Over time, the language used to describe disability has generally become more positive and inclusive. Many activists advocate for the use of “people/persons with disabilities” and not the “handicapped” or “disabled”. But this language remains negative for many Indigenous people around the world. To them the word “disability” is stigmatizing because they don’t have such a term in their vocabulary. It’s also a misrepresentation of their traditional beliefs regarding impairments.
In traditional village life, the Xhosa community of AmaBomvane in the Eastern Cape province of South Africa do not see disability in a person. Their rituals do not allow people to discriminate—their worldview is based on collectivism and ubuntu. Ubuntu is an African philosophy that promotes the common good of society and includes humaneness; each person is an integral part of society.
In many other cultures persons with disabilities are seen to differ from the “norm”.
For my PhD in health sciences rehabilitation, I spent three years studying the experiences of people with disabilities when they underwent Xhosa rituals and traditions. I wanted to know how rituals contribute to health and wellbeing.
I found that good health and wellbeing relies on rituals, which are the essence of life among the Bomvana people. And that good health is for everybody, including people with disabilities. They cannot be denied health, because everyone is equal. This offers lessons in the inclusion and participation of people with disabilities.
For my study, 50 people were selected for interviews and focus groups from three rural villages—Gusi, Hobeni and Xhora in the district of Elliotdale—with the assistance of chiefs and community members. They included people over the age of 18 with disabilities (who were able to answer questions), indigenous knowledge holders (elders), caregivers and parents of persons with disabilities, traditional birth attendants, traditional healers, a traditional circumcision surgeon, and a social worker.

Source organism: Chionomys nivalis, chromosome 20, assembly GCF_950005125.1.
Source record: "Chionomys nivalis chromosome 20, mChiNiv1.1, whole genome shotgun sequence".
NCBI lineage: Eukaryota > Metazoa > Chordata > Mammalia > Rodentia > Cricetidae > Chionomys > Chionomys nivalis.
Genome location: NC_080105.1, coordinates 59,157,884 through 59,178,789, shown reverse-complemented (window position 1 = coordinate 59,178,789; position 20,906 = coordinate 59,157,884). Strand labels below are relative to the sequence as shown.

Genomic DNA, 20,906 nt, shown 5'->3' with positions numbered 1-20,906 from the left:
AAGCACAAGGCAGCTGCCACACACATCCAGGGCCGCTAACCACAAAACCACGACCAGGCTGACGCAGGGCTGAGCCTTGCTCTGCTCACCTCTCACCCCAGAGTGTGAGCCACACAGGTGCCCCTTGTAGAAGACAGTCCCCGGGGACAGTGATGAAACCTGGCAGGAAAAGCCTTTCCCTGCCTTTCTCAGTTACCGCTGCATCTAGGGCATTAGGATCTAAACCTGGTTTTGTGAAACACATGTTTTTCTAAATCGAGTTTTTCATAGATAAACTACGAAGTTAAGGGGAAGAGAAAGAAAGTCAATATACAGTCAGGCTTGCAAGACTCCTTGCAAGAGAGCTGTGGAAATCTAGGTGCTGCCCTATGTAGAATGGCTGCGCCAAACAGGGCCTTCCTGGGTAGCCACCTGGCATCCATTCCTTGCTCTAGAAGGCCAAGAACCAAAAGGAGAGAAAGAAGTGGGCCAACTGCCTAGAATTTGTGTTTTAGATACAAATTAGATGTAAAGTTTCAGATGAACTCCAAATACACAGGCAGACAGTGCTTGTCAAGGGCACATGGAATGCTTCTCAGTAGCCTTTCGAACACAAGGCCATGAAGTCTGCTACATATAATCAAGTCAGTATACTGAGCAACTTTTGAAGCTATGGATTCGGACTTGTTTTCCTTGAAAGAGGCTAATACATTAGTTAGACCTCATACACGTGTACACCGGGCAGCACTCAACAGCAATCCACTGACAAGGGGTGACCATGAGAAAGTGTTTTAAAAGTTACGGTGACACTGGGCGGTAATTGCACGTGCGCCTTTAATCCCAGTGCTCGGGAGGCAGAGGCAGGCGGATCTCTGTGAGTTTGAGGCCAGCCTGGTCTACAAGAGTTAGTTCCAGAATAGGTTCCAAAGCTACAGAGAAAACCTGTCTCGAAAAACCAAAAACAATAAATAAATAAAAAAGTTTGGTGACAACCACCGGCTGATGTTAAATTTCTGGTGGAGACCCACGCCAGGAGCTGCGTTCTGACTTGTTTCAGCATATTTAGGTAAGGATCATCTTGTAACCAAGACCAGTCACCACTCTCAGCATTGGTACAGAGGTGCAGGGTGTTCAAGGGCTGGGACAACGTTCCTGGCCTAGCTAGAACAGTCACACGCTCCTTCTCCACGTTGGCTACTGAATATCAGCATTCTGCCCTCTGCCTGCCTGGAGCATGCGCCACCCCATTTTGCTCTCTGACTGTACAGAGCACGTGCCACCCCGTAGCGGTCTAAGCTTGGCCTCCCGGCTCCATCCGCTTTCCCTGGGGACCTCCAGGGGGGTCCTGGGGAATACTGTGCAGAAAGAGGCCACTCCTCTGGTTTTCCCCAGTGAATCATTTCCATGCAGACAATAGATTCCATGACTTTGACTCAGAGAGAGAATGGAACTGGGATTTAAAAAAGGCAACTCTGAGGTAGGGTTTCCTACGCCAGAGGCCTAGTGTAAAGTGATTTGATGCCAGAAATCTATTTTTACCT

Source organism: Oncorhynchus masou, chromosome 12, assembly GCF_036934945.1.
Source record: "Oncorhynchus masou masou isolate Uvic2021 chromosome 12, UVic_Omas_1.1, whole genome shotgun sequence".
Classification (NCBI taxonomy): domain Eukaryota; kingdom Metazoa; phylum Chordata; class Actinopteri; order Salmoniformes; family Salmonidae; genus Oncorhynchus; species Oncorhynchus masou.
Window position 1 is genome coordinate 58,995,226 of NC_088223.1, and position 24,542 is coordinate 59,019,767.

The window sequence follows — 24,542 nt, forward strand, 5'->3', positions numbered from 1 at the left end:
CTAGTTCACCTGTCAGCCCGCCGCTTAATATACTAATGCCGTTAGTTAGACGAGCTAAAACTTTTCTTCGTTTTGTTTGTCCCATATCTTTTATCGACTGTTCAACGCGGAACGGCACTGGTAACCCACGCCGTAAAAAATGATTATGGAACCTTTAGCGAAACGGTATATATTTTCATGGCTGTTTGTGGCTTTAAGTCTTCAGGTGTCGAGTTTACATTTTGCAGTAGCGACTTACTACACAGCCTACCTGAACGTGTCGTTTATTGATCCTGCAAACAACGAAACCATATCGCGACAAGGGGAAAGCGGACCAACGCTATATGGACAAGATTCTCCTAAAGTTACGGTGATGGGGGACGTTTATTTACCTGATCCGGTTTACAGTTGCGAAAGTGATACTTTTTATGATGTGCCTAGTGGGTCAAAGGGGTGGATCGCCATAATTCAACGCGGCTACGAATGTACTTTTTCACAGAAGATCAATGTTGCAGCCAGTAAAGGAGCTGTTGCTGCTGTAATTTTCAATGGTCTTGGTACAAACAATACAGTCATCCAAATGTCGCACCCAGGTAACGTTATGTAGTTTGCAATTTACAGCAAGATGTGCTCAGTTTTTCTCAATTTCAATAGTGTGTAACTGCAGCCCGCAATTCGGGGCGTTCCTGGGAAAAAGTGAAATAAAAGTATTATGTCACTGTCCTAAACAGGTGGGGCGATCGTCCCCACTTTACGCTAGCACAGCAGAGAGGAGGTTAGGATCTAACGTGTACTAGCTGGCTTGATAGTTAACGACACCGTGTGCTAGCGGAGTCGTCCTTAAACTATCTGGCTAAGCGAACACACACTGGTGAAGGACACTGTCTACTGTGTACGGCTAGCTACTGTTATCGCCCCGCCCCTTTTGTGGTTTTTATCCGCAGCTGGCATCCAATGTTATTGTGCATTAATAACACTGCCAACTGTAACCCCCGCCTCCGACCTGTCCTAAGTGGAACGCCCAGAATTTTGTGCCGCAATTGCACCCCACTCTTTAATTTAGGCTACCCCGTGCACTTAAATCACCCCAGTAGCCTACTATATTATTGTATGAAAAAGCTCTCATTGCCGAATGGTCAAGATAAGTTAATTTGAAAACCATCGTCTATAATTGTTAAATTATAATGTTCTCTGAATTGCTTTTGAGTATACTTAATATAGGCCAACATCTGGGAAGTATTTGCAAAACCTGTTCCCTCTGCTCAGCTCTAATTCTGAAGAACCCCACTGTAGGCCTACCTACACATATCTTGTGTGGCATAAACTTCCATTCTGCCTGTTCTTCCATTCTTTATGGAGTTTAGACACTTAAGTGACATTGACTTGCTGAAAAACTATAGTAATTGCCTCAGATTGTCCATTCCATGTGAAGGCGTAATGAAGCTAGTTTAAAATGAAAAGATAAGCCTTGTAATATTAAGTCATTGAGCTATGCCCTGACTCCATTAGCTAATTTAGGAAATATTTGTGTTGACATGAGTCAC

The Bomvana people are associated with the red ochre they use to decorate their faces and the beautiful beaded red blankets worn when attending traditional functions. AmaBomvane have a strong belief system, which strengthens cultural continuity, ensuring there will be no lack in leadership to perform rituals and traditions. Their participation in social organization ensures that traditional knowledge, transmitted orally, is not lost as it moulds the character of the people.
My study focused on three rituals which mark important stages in a person’s life:
- Efukwini (behind the door), which provides a sacred space for giving birth in which the mother and infant remain separate from the rest of the household for 10 days to protect the child from evil forces. When the nursing mother is in seclusion, AmaXhosa believe that the child is connected to the ancestors for its protection and recognition as a member of the family, including all people with disabilities.
- Intonjane (female initiation rite), marking a girl’s rite of passage to womanhood, performed between her first menstruation and her wedding. The ritual is done for all young women, regardless of whether they are disabled.